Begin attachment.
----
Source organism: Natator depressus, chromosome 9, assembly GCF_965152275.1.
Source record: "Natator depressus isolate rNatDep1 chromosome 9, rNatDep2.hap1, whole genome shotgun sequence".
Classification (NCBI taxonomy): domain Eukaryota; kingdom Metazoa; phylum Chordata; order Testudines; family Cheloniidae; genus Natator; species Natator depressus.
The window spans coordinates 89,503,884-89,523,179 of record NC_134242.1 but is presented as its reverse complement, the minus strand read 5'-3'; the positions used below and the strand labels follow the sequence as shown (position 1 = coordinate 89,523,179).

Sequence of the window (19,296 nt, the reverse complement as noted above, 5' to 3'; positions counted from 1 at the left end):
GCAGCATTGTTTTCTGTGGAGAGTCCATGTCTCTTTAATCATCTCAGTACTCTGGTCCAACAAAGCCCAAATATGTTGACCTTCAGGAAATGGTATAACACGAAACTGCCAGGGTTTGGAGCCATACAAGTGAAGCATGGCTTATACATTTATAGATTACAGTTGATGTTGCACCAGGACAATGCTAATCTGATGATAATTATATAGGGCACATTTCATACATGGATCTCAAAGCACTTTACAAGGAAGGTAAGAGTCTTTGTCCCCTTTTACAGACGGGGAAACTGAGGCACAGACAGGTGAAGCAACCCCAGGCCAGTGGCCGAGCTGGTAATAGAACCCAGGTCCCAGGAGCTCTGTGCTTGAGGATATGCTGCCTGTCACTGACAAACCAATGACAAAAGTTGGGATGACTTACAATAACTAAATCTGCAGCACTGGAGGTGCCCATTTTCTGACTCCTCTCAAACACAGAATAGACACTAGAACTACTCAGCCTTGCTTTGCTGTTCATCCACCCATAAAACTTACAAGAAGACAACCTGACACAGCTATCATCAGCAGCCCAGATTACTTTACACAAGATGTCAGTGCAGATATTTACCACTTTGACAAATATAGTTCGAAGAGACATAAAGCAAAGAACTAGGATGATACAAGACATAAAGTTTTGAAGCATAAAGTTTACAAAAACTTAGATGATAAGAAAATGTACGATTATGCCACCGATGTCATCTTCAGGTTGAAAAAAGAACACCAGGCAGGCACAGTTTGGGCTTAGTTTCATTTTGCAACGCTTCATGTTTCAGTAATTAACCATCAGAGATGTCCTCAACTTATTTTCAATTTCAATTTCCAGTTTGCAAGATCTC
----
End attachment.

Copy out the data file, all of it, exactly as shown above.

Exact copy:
Source organism: Natator depressus, chromosome 9, assembly GCF_965152275.1.
Source record: "Natator depressus isolate rNatDep1 chromosome 9, rNatDep2.hap1, whole genome shotgun sequence".
Classification (NCBI taxonomy): domain Eukaryota; kingdom Metazoa; phylum Chordata; order Testudines; family Cheloniidae; genus Natator; species Natator depressus.
The window spans coordinates 89,503,884-89,523,179 of record NC_134242.1 but is presented as its reverse complement, the minus strand read 5'-3'; the positions used below and the strand labels follow the sequence as shown (position 1 = coordinate 89,523,179).

Sequence of the window (19,296 nt, the reverse complement as noted above, 5' to 3'; positions counted from 1 at the left end):
GCAGCATTGTTTTCTGTGGAGAGTCCATGTCTCTTTAATCATCTCAGTACTCTGGTCCAACAAAGCCCAAATATGTTGACCTTCAGGAAATGGTATAACACGAAACTGCCAGGGTTTGGAGCCATACAAGTGAAGCATGGCTTATACATTTATAGATTACAGTTGATGTTGCACCAGGACAATGCTAATCTGATGATAATTATATAGGGCACATTTCATACATGGATCTCAAAGCACTTTACAAGGAAGGTAAGAGTCTTTGTCCCCTTTTACAGACGGGGAAACTGAGGCACAGACAGGTGAAGCAACCCCAGGCCAGTGGCCGAGCTGGTAATAGAACCCAGGTCCCAGGAGCTCTGTGCTTGAGGATATGCTGCCTGTCACTGACAAACCAATGACAAAAGTTGGGATGACTTACAATAACTAAATCTGCAGCACTGGAGGTGCCCATTTTCTGACTCCTCTCAAACACAGAATAGACACTAGAACTACTCAGCCTTGCTTTGCTGTTCATCCACCCATAAAACTTACAAGAAGACAACCTGACACAGCTATCATCAGCAGCCCAGATTACTTTACACAAGATGTCAGTGCAGATATTTACCACTTTGACAAATATAGTTCGAAGAGACATAAAGCAAAGAACTAGGATGATACAAGACATAAAGTTTTGAAGCATAAAGTTTACAAAAACTTAGATGATAAGAAAATGTACGATTATGCCACCGATGTCATCTTCAGGTTGAAAAAAGAACACCAGGCAGGCACAGTTTGGGCTTAGTTTCATTTTGCAACGCTTCATGTTTCAGTAATTAACCATCAGAGATGTCCTCAACTTATTTTCAATTTCAATTTCCAGTTTGCAAGATCTC